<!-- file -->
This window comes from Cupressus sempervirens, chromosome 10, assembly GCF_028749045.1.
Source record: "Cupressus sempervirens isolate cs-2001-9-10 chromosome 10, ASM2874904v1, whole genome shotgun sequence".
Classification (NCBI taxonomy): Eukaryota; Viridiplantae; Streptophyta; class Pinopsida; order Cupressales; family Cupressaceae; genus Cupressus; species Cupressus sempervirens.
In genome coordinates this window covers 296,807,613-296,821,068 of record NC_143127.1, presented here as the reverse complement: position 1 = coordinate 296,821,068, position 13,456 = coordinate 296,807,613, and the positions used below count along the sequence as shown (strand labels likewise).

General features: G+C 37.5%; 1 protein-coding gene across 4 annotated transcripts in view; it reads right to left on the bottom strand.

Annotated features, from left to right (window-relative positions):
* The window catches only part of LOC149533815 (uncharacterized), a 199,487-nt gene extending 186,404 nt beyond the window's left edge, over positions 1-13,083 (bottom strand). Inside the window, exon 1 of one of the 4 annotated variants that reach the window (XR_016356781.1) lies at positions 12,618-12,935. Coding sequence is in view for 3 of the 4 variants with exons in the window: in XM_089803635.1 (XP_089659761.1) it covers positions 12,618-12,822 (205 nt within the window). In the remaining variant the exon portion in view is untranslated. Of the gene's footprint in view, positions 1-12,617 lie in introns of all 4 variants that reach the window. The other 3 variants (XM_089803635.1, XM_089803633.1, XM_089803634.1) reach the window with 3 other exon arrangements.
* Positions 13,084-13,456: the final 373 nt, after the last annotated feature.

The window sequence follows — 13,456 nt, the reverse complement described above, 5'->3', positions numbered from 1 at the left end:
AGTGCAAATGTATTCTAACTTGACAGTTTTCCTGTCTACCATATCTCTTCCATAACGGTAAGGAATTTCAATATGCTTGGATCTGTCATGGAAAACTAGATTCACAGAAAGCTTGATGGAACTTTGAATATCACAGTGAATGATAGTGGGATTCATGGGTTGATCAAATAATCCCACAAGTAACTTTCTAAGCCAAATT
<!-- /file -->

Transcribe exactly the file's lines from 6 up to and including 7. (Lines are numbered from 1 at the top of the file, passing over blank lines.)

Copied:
Annotated features, from left to right (window-relative positions):
* The window catches only part of LOC149533815 (uncharacterized), a 199,487-nt gene extending 186,404 nt beyond the window's left edge, over positions 1-13,083 (bottom strand). Inside the window, exon 1 of one of the 4 annotated variants that reach the window (XR_016356781.1) lies at positions 12,618-12,935. Coding sequence is in view for 3 of the 4 variants with exons in the window: in XM_089803635.1 (XP_089659761.1) it covers positions 12,618-12,822 (205 nt within the window). In the remaining variant the exon portion in view is untranslated. Of the gene's footprint in view, positions 1-12,617 lie in introns of all 4 variants that reach the window. The other 3 variants (XM_089803635.1, XM_089803633.1, XM_089803634.1) reach the window with 3 other exon arrangements.